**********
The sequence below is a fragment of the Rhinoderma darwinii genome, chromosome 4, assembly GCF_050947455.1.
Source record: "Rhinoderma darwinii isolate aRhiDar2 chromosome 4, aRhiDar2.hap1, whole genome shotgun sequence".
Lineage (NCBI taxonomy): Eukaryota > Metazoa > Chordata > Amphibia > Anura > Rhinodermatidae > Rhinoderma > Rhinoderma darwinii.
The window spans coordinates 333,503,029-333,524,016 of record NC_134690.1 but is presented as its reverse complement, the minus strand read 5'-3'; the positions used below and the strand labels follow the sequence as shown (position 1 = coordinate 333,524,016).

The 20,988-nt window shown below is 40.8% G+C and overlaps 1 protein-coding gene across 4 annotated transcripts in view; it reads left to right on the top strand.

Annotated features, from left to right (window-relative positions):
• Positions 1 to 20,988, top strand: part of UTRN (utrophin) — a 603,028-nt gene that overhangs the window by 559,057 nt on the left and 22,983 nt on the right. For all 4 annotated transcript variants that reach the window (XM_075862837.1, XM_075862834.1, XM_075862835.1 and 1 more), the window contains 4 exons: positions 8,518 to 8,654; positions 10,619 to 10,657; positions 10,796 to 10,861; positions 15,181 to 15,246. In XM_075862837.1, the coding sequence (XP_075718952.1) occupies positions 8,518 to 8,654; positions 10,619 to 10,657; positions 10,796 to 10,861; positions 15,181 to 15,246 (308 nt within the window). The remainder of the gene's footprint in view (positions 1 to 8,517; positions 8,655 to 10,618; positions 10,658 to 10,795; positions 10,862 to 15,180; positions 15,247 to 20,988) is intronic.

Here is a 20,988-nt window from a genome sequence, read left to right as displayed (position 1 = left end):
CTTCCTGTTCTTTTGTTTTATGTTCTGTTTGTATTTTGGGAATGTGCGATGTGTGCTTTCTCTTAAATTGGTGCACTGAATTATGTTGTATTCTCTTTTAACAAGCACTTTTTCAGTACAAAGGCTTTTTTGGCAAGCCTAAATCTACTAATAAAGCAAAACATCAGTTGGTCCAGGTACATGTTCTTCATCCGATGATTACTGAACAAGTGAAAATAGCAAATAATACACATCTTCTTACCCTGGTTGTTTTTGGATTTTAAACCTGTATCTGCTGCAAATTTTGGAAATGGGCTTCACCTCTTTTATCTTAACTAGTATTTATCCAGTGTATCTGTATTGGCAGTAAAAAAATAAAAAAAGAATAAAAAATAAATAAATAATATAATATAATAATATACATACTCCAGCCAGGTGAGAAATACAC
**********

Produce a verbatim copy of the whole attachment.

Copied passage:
The sequence below is a fragment of the Rhinoderma darwinii genome, chromosome 4, assembly GCF_050947455.1.
Source record: "Rhinoderma darwinii isolate aRhiDar2 chromosome 4, aRhiDar2.hap1, whole genome shotgun sequence".
Lineage (NCBI taxonomy): Eukaryota > Metazoa > Chordata > Amphibia > Anura > Rhinodermatidae > Rhinoderma > Rhinoderma darwinii.
The window spans coordinates 333,503,029-333,524,016 of record NC_134690.1 but is presented as its reverse complement, the minus strand read 5'-3'; the positions used below and the strand labels follow the sequence as shown (position 1 = coordinate 333,524,016).

The 20,988-nt window shown below is 40.8% G+C and overlaps 1 protein-coding gene across 4 annotated transcripts in view; it reads left to right on the top strand.

Annotated features, from left to right (window-relative positions):
• Positions 1 to 20,988, top strand: part of UTRN (utrophin) — a 603,028-nt gene that overhangs the window by 559,057 nt on the left and 22,983 nt on the right. For all 4 annotated transcript variants that reach the window (XM_075862837.1, XM_075862834.1, XM_075862835.1 and 1 more), the window contains 4 exons: positions 8,518 to 8,654; positions 10,619 to 10,657; positions 10,796 to 10,861; positions 15,181 to 15,246. In XM_075862837.1, the coding sequence (XP_075718952.1) occupies positions 8,518 to 8,654; positions 10,619 to 10,657; positions 10,796 to 10,861; positions 15,181 to 15,246 (308 nt within the window). The remainder of the gene's footprint in view (positions 1 to 8,517; positions 8,655 to 10,618; positions 10,658 to 10,795; positions 10,862 to 15,180; positions 15,247 to 20,988) is intronic.

Here is a 20,988-nt window from a genome sequence, read left to right as displayed (position 1 = left end):
CTTCCTGTTCTTTTGTTTTATGTTCTGTTTGTATTTTGGGAATGTGCGATGTGTGCTTTCTCTTAAATTGGTGCACTGAATTATGTTGTATTCTCTTTTAACAAGCACTTTTTCAGTACAAAGGCTTTTTTGGCAAGCCTAAATCTACTAATAAAGCAAAACATCAGTTGGTCCAGGTACATGTTCTTCATCCGATGATTACTGAACAAGTGAAAATAGCAAATAATACACATCTTCTTACCCTGGTTGTTTTTGGATTTTAAACCTGTATCTGCTGCAAATTTTGGAAATGGGCTTCACCTCTTTTATCTTAACTAGTATTTATCCAGTGTATCTGTATTGGCAGTAAAAAAATAAAAAAAGAATAAAAAATAAATAAATAATATAATATAATAATATACATACTCCAGCCAGGTGAGAAATACAC